Sometimes students in the online environment just need that extra nudge to feel connected in order to truly excel. As instructors, we can facilitate community-building in an asynchronous environment by utilizing synchronous tools, such as Wimba, Skype, Elluminate, and others available to us via our learning management system or outside of the LMS.
Using synchronous tools may at first seem impractical for online instructors. If students are taking online classes, doesn’t that mean they want to be able to work whenever, wherever, with no time or date restrictions? In many cases, yes—but there are times when online students need one-on-one help, and synchronous tools are able to facilitate that support much more effectively than the usual email back-and-forth or phone conversation. I’ve found that when I’ve used synchronous tools with students, they were more willing to ask questions and interact with their fellow students in the classroom afterwards. Let’s explore some reasons why.
- Synchronous tools can help humanize the classroom. Instead of words posted on an electronic screen, we become real to our students, not just words or avatars or photos on a screen — we become human.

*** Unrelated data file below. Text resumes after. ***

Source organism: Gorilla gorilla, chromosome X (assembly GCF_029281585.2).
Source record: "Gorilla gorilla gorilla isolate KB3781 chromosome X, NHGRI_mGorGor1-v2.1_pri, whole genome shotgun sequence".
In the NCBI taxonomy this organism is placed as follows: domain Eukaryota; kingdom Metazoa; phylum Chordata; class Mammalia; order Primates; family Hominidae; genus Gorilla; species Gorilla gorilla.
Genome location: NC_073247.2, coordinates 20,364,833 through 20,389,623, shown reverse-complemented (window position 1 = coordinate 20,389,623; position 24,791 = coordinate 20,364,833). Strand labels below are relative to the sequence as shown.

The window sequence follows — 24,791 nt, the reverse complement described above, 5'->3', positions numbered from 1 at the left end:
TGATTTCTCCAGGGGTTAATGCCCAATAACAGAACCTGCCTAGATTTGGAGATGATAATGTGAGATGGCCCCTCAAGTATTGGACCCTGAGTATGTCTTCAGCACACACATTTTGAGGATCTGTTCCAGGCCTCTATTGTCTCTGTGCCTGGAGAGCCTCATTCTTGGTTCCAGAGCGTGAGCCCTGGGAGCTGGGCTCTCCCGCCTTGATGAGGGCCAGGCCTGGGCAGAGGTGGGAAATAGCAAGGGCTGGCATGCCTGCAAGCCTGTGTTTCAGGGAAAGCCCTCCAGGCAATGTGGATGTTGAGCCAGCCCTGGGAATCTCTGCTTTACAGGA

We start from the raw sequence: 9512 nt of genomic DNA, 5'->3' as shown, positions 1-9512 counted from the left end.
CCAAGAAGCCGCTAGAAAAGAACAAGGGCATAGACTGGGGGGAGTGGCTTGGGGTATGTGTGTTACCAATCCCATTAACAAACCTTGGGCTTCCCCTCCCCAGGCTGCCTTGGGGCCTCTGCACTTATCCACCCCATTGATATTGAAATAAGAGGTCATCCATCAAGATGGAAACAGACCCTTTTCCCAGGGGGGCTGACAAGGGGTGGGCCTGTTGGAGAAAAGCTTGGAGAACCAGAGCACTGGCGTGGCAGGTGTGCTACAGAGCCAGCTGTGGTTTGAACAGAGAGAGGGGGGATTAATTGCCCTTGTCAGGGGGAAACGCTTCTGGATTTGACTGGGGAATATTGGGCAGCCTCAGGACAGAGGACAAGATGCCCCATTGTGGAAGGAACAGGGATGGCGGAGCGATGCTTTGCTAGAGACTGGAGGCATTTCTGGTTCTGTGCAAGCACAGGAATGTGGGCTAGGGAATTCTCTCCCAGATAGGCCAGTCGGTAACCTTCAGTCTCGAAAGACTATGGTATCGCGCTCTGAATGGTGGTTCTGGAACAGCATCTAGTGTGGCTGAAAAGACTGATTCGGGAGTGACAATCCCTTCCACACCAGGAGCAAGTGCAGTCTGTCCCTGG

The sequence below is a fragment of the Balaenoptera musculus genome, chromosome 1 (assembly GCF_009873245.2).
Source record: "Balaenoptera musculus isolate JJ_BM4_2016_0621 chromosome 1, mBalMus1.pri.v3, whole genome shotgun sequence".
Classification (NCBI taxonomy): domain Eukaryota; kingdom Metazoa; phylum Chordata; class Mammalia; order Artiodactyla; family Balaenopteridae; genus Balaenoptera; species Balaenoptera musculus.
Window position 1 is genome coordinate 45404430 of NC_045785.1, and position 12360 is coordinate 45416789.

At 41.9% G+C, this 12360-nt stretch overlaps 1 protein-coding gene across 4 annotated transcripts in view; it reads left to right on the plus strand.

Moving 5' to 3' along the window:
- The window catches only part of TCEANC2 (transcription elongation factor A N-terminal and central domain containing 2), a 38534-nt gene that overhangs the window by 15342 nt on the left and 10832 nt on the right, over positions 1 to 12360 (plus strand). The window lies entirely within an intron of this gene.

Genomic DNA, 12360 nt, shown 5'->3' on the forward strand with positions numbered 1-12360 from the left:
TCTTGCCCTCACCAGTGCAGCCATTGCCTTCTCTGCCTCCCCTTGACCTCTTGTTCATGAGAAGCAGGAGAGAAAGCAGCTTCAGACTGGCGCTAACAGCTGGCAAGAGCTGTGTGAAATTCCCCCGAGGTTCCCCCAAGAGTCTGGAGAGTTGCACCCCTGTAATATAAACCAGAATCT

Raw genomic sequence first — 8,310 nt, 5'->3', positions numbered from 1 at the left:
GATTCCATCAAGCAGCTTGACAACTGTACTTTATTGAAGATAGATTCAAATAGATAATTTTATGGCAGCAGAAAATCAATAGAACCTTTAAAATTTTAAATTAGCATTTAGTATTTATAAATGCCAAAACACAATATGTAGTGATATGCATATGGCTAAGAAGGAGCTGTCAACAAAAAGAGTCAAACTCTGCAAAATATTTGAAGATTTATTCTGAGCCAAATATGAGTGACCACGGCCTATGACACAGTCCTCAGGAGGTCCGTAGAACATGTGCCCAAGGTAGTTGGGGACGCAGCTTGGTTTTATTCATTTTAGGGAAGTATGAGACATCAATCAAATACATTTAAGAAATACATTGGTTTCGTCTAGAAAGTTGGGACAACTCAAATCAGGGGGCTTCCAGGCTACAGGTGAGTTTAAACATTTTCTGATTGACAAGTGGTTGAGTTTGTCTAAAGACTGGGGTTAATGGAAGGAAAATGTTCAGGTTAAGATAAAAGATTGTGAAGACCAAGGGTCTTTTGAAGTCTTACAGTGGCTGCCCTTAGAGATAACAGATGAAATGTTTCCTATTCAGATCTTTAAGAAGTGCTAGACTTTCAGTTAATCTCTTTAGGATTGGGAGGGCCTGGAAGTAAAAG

- Setting up open office hours via a synchronous tool allows students to reach out in a specific time window with questions and get a real-time answer. The power of that communication is twofold. First, students immediately get a sense of community. Someone is there, willing to work with them on their concerns and to answer their questions. Secondly, students can still reach out for help using their computer, and do not have to reach for their phones to connect to instructors to hear their voice.
- Many synchronous tools allow us to use video or face-to-face chat, allowing the student to see our faces as we speak to them about their direct concern. Visual learners can watch us talk through a problem using video and screen capture or web navigation tools. Screen sharing tools, such as those embedded in Elluminate, allow students to share their screens with us, so we can take a look at a paper draft in process or a math problem that’s only halfway completed.
- Both students and instructors are learning while interacting. Communicating in the online classroom is very different than in a traditional face-to-face classroom. Students utilizing synchronous tools to discuss issues with instructors are required to develop a new communication skill set, learning to navigate a different and unique way of communicating to reach the desired result. Similarly, instructors must not only model effective communication with students during the session, but also test and stretch their skill set in working with new technologies to reach out to students effectively. Both instructors and students learn what works and what doesn’t, but instead of doing this individually, they are learning as a team, simultaneously. That distinction is important.